Over the last few years, I’ve been having trouble maintaining my relationship with music. Aside from a few albums, I haven’t found much that’s gotten me really excited. I thought that intense emotional connection to a song or album, like when you realize you have a crush on someone and can’t stop smiling or saying their name, was something that might be reserved for my adolescence. I just wasn’t hearing any part of myself in the music I was coming across. I felt like nobody was speaking to me, nobody was making the kind of music I needed to hear.
I recently set out to create a playlist for myself that oozed feminine power. I googled various combinations of: Feminist, music, playlist, etc. Then, the thought came to me – Riot Grrrl. I had one of those moments when a bunch of different ideas that had been floating around in my brain hurtled toward each other at full force and knocked the wind out of me.
I have known for a while that the following things are true:
- Riot Grrrl is a cool thing that exists.
- Sleater-Kinney also exists and is affiliated with the Riot Grrrl Scene.
- Carrie Brownstein is really friggin cool and is also involved in Sleater-Kinney.
I’m not sure if I should be thanking their comeback, my attempt at compiling a comprehensive Girl Power playlist, or the books I’ve been reading, but something in my brain has clicked and I’m thrilled.
I found the Girl Germs playlist on Rookie Mag’s site and right at the top of the list was #1 Must have by Sleater-Kinney. I listened to the song. When I heard the words, “The number one must have is that we are safe” and, “Culture is what we make it, yes it is!” I felt like I’d been punched in the face (in a very good way).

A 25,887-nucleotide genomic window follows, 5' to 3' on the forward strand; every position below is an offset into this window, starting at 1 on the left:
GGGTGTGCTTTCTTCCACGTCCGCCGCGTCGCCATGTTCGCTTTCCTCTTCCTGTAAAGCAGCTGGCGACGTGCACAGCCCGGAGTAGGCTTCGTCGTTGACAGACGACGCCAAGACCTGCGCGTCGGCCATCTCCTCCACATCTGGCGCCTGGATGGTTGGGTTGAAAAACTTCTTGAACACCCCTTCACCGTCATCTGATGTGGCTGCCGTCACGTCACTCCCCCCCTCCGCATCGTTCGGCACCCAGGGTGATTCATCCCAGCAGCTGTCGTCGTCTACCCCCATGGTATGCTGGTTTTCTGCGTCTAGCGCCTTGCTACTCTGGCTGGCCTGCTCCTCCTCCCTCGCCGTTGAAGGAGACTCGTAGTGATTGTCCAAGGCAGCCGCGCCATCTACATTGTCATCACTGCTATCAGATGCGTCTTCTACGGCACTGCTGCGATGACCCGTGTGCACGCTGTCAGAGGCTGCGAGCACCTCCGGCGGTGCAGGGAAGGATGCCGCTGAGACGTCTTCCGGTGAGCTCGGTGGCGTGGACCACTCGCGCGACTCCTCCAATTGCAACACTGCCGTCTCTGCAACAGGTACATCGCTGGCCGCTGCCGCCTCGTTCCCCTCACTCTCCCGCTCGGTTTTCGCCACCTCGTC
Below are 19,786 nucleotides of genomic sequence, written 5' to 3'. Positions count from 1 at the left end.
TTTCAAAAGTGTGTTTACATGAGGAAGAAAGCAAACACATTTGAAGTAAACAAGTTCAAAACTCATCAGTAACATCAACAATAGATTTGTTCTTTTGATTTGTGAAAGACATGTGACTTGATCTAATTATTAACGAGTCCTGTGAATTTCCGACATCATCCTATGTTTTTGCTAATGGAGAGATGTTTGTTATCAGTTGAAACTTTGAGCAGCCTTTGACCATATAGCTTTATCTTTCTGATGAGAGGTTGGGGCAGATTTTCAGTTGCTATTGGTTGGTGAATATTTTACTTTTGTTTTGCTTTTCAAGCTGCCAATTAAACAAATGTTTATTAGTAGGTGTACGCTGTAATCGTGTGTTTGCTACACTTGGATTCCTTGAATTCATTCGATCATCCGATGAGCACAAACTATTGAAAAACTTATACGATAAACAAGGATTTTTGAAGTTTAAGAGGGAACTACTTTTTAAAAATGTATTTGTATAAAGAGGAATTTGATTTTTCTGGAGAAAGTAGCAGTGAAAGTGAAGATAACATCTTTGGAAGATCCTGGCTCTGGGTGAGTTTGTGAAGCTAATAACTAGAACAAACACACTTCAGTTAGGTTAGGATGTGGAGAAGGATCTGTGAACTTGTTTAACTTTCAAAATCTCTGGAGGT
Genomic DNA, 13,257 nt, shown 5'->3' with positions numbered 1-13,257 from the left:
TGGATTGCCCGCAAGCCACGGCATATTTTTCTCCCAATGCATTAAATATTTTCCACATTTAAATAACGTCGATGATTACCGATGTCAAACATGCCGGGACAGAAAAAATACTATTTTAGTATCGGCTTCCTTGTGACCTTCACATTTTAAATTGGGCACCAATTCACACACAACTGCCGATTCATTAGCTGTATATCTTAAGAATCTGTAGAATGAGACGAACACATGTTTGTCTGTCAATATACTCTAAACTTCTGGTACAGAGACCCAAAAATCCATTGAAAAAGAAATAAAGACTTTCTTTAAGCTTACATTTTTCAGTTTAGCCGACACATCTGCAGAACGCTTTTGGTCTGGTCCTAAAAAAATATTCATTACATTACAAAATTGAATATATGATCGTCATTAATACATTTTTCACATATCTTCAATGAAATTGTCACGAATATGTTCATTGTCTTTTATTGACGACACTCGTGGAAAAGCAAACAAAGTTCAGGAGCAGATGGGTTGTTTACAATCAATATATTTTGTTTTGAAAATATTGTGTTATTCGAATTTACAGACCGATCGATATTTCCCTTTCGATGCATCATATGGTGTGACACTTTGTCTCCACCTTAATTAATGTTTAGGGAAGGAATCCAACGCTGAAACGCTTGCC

I went back and looked up the rest of the lyrics to the song, and then added heaps and heaps of Sleater-Kinney and related artists to all of my current playlists. I watched The Punk Singer on Netflix and I couldn’t believe what I was hearing and seeing. I couldn’t believe how empowering it was to listen to women sing about feminism – about their bodies and their feelings, their problems, their anger.
I thought, How could I possibly have missed this in my high school quest to be hip to any indie or poppy punk band you could name? Now that I think about it, I would bet that 95% of the music on my maxed out 160 gig iPod was written by angsty teenage boys. Where were my angsty ladies? What was I doing?
I know I bopped around to The Hollows, Rilo Kiley, and Neko Case. And I definitely freaked out when I got into She & Him and listened to nothing else for 6 months, but my love for those female artists felt different than my love for bands like Bright Eyes, Brand New, or Anthony Green. Listening to them felt like more of an indulgence, something I did, usually while singing really, really loudly, alone in my car or with my best girl friend.
I’m kind of disappointed in my past self for allowing my cultural intake to be so affected by my just one of the boys attitude. I wonder how many other things I missed out on when I was so busy trying to impress everyone (dudes) with my carefully curated musical knowledge?
In a mindset where the worst thing I could possibly be is “like other girls,” I’m not surprised that I overlooked the angry girl music scene. As I grew, and learned to embrace my own womanhood, I’ve subconsciously made space in my mind for culture, politics, and people who do the same. Until recently, I hadn’t come across anything that could fill it. I didn’t even know there was space that needed to be filled.
I now have music to listen to that will match my expanding, intense, and unbending sense of womanhood. I won’t abandon the music I already know and love, but this kind of revival was definitely something I needed.
I know all of these songs don’t explicitly fall into the category of ‘riot grrrl,’ but they make me feel like I’ve got power bursting from my ovaries so I want to share them with all of you.